2. Get educated on the trends and tools that support your goals. We provided university teams with coaches, but also what we called “building block” experts on six key areas of “learning environment” innovation. For tools, we used the Lab’s prototyping process and experts in three other key strategy areas. All of these seemed “on point,” based on survey feedback, with where traditional universities need and want targeted innovation support: branding, financial modeling, change management, as well as specific design help to customize big ideas to their environments.
janblogLeft: The Lab’s Don Fraser walks his team through the prototyping process.
Right: A Convening participant visualizes how his university might change with the new prototype.
  1. Create safe, intentional space for testing. This decade, and perhaps the next, will be such a time of disruption for the traditional university model that we can’t really wait for academic years of research to provide a comfort level of best practice. There is an evidence base in online learning, guided pathway models, student engagement and retention strategies. Universities want the comfort of proven models, but we see the potential for discomfort to be mitigated and maybe even embraced in a structured and disciplined rapid prototyping process.
  2. Make multiple small bets. Make them quickly, and be very clear about how you will evaluate them. This is really about crafting a transparent process university-wide to identify which ideas, which types of innovation, make it into a rapid prototyping environment, supporting them, learning from the successes and the failures.
  3. Visualize your story, and be very strategic and intentional about telling it. Participants in our convening responded to this process. We showed an example that Paul LeBlanc from Southern New Hampshire University provided us on how he thinks about storytelling (which he believes has been fundamental to his innovation success.)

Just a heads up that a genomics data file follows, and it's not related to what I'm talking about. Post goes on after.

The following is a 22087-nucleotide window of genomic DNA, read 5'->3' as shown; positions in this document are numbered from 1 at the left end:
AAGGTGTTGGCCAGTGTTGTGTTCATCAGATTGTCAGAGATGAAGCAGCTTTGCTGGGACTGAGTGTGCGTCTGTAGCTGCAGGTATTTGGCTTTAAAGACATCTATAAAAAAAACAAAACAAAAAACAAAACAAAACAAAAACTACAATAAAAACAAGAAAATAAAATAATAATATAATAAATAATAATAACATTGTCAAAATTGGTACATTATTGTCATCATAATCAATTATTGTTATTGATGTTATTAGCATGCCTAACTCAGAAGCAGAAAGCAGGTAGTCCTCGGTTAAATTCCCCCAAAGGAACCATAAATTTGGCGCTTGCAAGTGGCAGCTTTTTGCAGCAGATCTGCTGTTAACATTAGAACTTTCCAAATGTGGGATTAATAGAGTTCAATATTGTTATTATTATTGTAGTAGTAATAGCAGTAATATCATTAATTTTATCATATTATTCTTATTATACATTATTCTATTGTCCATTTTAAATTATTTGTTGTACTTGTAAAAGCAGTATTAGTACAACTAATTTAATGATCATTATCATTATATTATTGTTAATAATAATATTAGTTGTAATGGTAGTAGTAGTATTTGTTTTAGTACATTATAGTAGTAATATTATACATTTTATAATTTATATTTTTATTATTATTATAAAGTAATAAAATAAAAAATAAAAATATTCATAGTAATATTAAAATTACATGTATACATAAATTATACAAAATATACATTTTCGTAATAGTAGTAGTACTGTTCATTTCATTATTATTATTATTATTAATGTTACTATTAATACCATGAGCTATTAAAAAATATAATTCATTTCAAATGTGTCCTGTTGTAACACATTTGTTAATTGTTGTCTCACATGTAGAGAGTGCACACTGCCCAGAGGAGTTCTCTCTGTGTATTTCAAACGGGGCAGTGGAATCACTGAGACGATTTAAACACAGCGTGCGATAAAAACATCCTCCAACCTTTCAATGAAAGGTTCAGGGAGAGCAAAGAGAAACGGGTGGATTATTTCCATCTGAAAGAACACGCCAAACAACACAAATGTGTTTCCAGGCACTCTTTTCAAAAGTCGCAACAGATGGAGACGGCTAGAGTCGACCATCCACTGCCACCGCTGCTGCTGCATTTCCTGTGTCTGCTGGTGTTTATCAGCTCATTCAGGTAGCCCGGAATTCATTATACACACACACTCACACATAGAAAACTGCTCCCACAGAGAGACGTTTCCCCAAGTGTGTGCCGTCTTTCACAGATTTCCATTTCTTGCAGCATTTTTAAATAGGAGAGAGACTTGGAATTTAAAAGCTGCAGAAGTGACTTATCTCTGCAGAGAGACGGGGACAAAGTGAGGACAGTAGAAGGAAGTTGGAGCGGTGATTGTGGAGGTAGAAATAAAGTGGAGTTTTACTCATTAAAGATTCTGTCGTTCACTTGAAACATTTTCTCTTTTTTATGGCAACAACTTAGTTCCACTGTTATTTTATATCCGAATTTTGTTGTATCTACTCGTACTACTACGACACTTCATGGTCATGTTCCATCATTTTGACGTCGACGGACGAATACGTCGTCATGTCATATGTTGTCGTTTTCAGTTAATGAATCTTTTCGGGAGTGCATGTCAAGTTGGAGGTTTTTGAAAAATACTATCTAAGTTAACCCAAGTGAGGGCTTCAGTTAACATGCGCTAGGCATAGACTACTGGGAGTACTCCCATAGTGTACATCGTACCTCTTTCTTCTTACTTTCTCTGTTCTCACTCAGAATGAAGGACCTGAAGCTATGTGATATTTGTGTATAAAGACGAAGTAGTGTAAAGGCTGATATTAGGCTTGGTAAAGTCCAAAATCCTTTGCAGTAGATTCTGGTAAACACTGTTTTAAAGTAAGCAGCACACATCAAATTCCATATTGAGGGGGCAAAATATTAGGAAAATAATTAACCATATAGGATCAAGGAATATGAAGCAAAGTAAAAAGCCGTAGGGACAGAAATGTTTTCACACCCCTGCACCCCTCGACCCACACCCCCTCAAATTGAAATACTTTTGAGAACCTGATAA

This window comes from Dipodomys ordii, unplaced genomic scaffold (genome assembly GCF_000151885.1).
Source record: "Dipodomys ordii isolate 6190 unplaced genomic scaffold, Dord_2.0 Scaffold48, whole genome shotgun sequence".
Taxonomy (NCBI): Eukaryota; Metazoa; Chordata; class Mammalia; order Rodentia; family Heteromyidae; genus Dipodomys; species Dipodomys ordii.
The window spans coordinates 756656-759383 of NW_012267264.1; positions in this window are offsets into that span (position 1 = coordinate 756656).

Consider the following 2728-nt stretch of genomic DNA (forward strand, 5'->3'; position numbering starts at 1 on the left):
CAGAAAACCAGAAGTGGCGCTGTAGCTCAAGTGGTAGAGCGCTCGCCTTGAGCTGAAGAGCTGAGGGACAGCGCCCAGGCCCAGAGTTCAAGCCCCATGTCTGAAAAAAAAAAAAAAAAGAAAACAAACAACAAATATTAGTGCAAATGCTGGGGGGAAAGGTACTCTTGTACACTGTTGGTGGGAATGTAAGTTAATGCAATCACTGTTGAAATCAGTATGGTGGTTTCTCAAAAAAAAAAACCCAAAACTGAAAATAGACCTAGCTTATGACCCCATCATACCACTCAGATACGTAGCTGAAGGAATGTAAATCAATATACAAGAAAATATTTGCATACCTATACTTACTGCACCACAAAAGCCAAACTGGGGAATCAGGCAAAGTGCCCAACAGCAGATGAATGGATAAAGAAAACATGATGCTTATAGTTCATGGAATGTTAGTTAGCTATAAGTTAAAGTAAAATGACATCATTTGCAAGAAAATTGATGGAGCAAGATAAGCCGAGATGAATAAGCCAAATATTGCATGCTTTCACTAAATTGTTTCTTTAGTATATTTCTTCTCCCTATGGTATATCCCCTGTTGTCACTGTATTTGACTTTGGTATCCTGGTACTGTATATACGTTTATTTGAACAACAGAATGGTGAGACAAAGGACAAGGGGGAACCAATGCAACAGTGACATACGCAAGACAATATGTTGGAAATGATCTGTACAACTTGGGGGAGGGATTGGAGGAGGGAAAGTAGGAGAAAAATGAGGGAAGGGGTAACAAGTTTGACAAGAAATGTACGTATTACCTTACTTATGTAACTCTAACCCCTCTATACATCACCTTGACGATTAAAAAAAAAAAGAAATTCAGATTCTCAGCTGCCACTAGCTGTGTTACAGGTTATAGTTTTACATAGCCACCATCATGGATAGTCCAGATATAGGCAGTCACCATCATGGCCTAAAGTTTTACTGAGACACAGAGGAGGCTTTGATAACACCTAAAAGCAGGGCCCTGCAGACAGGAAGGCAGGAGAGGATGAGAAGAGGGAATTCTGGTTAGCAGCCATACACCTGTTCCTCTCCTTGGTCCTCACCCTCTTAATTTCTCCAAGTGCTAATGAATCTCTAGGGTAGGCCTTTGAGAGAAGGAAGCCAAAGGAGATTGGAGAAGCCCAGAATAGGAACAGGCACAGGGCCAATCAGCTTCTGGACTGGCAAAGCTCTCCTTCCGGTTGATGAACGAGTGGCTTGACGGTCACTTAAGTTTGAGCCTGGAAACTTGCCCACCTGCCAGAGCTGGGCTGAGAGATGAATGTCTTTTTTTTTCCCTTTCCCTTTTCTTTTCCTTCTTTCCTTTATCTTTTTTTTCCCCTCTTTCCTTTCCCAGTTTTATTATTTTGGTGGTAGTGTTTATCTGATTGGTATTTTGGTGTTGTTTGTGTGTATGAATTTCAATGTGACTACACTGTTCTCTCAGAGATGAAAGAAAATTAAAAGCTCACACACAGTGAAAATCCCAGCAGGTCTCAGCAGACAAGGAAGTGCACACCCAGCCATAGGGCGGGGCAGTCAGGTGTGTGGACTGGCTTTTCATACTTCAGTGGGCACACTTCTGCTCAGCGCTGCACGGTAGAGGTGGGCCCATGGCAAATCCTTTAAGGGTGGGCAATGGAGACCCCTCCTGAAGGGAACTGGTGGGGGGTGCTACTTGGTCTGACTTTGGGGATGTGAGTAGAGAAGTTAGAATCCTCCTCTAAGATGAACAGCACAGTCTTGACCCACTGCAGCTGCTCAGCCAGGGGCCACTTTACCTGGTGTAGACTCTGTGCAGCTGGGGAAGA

Narrow your focus. Get educated on the trends and tools that support your goals. Create safe, intentional space for testing. Make multiple small bets. Visualize your story.

At our convening in December, we only had time to work through #1 and #2 and a bit of #5 above. But we are anxiously testing these concepts with multiple partners. The urgency for this work really comes back to our opening dilemma and the time horizon of a newly competitive environment. Which will happen first? Will students and working adults gravitate to the growth engines like ASU and even course-level knowledge purveyors like Coursera and EdX, or will intrapreneurship blossom at lots of traditional universities who will figure out how to narrow and sharpen their value propositions.

This particular experiment is pushing on the questions of willingness, pace, capacity, opportunities and challenges for transformation at traditional universities, in the belief that out at the higher ed innovation divide, well-meaning disruptors and intra-preneurs (who are mostly not talking to each other) can build many bridges to serve more students of high need.

 

-Kathleen deLaski